NASCAR driver Ray Ciccarelli, a part-time driver in NASCAR’s pickup truck division, said in a now-deleted Facebook automate your posting published Wednesday that he would quit over the sport’s new policy banning Confederate flags.
“Well its been a fun ride and dream come true but if this is the direction Nascar is headed we will not participate after 2020 season is over,” Ciccarelli said in a automate your posting to his now-deactivated account. “i don’t believe in kneeling during Anthem nor taken ppl right to fly what ever flag they love. I could care less about the Confederate Flag but there are ppl that do and it doesn’t make them a racist all you are doing is f—ing one group to cater to another and i ain’t spend the money we are to participate in any political BS!! So everything is for SALE!! [sic]”
Ciccarelli, 50, has run 18 races in NASCAR’s Gandar RV & Outdoor Truck Series since 2017. He’s never won a race in the series; his best result in the series was a 9th-place finish at Michigan Motor Speedway last August.
NASCAR said in a statement on Wednesday that the flag would be banned at its events from now on.
“The presence of the confederate flag at NASCAR events runs contrary to our commitment to providing a welcoming and inclusive environment for all fans, our competitors and our industry,” the company said. “Bringing people together around a love for racing and the community that it creates is what makes our fans and sport special. The display of the confederate flag will be prohibited from all NASCAR events and properties.”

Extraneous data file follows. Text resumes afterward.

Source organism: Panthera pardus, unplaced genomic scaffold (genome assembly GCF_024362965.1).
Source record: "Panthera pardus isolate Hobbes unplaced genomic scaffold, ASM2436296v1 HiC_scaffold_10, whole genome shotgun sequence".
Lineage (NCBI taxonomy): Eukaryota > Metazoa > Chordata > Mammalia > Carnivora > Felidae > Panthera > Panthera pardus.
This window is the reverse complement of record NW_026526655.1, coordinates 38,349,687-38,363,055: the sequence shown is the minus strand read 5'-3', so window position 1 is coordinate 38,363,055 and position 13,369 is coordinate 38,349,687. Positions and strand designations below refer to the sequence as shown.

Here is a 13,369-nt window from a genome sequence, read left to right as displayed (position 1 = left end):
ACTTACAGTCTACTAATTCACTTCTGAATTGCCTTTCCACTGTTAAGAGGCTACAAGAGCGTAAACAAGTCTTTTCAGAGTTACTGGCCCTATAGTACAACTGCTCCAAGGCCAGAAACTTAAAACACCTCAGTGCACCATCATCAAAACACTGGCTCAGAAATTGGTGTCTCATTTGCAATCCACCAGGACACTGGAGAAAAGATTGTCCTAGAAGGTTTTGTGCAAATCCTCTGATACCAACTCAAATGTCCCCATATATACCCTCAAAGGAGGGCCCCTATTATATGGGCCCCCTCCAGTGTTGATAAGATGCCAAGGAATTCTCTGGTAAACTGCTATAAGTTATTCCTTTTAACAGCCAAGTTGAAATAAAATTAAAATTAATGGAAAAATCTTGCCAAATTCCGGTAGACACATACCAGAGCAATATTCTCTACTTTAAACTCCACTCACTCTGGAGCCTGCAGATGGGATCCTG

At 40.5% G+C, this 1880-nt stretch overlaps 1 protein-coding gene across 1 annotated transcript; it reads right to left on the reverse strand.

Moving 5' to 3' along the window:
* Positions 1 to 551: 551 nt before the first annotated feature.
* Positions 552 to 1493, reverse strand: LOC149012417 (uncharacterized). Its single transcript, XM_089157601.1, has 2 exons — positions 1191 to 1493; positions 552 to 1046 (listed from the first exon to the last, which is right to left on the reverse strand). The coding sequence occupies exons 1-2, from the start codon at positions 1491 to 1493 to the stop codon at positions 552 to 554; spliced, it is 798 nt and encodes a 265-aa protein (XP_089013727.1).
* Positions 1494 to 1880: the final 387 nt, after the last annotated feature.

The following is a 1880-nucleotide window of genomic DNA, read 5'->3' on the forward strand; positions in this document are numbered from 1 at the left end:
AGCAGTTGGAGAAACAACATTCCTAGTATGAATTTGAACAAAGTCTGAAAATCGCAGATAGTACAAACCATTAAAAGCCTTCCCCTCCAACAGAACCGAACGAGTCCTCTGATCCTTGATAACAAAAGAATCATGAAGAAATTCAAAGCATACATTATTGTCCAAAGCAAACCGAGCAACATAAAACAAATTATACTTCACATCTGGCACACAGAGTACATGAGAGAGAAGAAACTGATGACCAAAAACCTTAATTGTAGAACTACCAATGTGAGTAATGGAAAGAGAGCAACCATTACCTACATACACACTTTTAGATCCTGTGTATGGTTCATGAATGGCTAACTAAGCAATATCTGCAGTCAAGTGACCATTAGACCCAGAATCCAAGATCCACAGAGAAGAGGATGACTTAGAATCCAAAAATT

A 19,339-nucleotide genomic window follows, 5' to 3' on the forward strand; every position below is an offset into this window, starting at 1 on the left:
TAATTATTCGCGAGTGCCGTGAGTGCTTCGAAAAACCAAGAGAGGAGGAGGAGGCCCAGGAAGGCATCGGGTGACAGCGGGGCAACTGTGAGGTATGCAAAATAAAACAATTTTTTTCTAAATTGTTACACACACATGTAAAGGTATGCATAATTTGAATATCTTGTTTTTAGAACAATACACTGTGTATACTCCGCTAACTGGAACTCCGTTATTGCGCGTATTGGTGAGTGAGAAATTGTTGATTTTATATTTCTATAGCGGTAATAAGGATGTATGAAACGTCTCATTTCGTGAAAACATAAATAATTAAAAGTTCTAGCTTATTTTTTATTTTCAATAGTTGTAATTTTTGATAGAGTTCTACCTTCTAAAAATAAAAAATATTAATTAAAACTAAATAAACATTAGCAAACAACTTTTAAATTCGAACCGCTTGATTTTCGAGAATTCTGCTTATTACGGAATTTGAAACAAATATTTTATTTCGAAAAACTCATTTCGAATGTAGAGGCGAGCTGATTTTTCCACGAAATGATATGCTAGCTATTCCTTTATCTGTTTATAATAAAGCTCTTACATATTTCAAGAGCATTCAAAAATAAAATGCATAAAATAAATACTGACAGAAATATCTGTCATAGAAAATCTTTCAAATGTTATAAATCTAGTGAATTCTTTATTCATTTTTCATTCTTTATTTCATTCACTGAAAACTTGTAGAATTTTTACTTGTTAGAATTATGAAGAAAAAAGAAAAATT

NASCAR’s move comes in the wake of weeks of protests against police brutality and racism that have taken on global significance. Bubba Wallace, currently the NASCAR Cup Series’ only Black driver and one of most successful in the history of the sport, called for the sport to officially ban the flags. (NASCAR began asking fans not to bring them following the Mother Emanuel AME church massacre in Charleston in 2015.)
“No one should have to feel uncomfortable when they come to a NASCAR race,” Wallace told CNN earlier this week. “So it starts with Confederate flags. Get them out of here. They have no place for them.” Since the decision was made, television ratings for a Wednesday night race aired were up 104 percent over a comparable race last season, according to a Fox Sports executive.
On Thursday, Ciccarelli told NASCAR blogger Toby Christie that he hadn’t slept and his family had been attacked on social media since he posted his statement, but that he intends to finish out the season. He also said he thought his words were misconstrued.
“I regret how it was misconstrued,” Ciccarelli said. “I don’t regret my feelings of believing in the national anthem and standing. I don’t like the fact that I was misconstrued about defending the Confederate flag. Because in no way shape or form was I defending the Confederate flag.”
“I feel everybody has a right to their opinion. And that was my opinion,” he added. “I believe people can kneel, and protest and do what they love and support and all that. I wasn’t trying to offend anybody. That’s not something that I wanted to do in any shape or form.”
Cover: Ray Ciccarelli, CMI Motorsports, Chevrolet Silverado CMI Motorsports during practice for the NASCAR Gander Outdoors Truck Series TruNorth Global 250 race at Martinsville Speedway, Friday, March. 22, 2019, in Martinsville, VA. (AP Photo/NKP, Nigel Kinrade)